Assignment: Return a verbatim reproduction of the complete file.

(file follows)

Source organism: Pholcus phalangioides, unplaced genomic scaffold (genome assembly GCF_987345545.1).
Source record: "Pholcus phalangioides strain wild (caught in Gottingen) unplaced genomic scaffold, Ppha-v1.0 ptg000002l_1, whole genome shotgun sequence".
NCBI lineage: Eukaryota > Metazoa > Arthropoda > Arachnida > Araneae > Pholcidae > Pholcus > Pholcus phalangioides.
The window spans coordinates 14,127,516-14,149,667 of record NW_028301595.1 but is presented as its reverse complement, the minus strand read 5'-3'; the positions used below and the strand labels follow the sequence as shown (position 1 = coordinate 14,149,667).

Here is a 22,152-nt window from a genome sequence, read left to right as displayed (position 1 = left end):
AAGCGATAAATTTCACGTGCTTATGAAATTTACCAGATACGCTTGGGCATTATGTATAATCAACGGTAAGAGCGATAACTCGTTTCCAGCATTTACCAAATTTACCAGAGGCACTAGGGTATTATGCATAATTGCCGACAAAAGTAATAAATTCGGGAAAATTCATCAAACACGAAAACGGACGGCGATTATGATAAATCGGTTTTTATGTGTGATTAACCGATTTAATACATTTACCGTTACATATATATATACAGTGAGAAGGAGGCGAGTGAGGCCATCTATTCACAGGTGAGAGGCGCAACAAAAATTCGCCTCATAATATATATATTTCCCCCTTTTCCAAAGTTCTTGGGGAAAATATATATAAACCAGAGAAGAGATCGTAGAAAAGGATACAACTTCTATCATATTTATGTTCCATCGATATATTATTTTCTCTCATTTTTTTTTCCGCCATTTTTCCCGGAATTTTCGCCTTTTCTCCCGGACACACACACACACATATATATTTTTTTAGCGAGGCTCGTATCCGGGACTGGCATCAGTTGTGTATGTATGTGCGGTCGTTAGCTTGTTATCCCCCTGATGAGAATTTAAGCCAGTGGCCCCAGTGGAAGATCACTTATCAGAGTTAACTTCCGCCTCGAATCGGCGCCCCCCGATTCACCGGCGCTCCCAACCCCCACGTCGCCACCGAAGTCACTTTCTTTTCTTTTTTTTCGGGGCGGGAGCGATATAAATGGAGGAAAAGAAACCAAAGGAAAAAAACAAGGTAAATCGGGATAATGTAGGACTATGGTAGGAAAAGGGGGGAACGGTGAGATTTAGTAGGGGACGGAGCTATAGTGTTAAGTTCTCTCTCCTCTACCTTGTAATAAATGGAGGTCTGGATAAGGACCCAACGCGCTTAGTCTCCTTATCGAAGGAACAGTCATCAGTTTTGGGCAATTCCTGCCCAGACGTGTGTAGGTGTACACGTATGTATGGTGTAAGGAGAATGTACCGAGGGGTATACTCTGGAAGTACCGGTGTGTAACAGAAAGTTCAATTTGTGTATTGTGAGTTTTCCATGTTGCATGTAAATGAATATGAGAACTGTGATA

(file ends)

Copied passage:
Source organism: Pholcus phalangioides, unplaced genomic scaffold (genome assembly GCF_987345545.1).
Source record: "Pholcus phalangioides strain wild (caught in Gottingen) unplaced genomic scaffold, Ppha-v1.0 ptg000002l_1, whole genome shotgun sequence".
NCBI lineage: Eukaryota > Metazoa > Arthropoda > Arachnida > Araneae > Pholcidae > Pholcus > Pholcus phalangioides.
The window spans coordinates 14,127,516-14,149,667 of record NW_028301595.1 but is presented as its reverse complement, the minus strand read 5'-3'; the positions used below and the strand labels follow the sequence as shown (position 1 = coordinate 14,149,667).

Here is a 22,152-nt window from a genome sequence, read left to right as displayed (position 1 = left end):
AAGCGATAAATTTCACGTGCTTATGAAATTTACCAGATACGCTTGGGCATTATGTATAATCAACGGTAAGAGCGATAACTCGTTTCCAGCATTTACCAAATTTACCAGAGGCACTAGGGTATTATGCATAATTGCCGACAAAAGTAATAAATTCGGGAAAATTCATCAAACACGAAAACGGACGGCGATTATGATAAATCGGTTTTTATGTGTGATTAACCGATTTAATACATTTACCGTTACATATATATATACAGTGAGAAGGAGGCGAGTGAGGCCATCTATTCACAGGTGAGAGGCGCAACAAAAATTCGCCTCATAATATATATATTTCCCCCTTTTCCAAAGTTCTTGGGGAAAATATATATAAACCAGAGAAGAGATCGTAGAAAAGGATACAACTTCTATCATATTTATGTTCCATCGATATATTATTTTCTCTCATTTTTTTTTCCGCCATTTTTCCCGGAATTTTCGCCTTTTCTCCCGGACACACACACACACATATATATTTTTTTAGCGAGGCTCGTATCCGGGACTGGCATCAGTTGTGTATGTATGTGCGGTCGTTAGCTTGTTATCCCCCTGATGAGAATTTAAGCCAGTGGCCCCAGTGGAAGATCACTTATCAGAGTTAACTTCCGCCTCGAATCGGCGCCCCCCGATTCACCGGCGCTCCCAACCCCCACGTCGCCACCGAAGTCACTTTCTTTTCTTTTTTTTCGGGGCGGGAGCGATATAAATGGAGGAAAAGAAACCAAAGGAAAAAAACAAGGTAAATCGGGATAATGTAGGACTATGGTAGGAAAAGGGGGGAACGGTGAGATTTAGTAGGGGACGGAGCTATAGTGTTAAGTTCTCTCTCCTCTACCTTGTAATAAATGGAGGTCTGGATAAGGACCCAACGCGCTTAGTCTCCTTATCGAAGGAACAGTCATCAGTTTTGGGCAATTCCTGCCCAGACGTGTGTAGGTGTACACGTATGTATGGTGTAAGGAGAATGTACCGAGGGGTATACTCTGGAAGTACCGGTGTGTAACAGAAAGTTCAATTTGTGTATTGTGAGTTTTCCATGTTGCATGTAAATGAATATGAGAACTGTGATA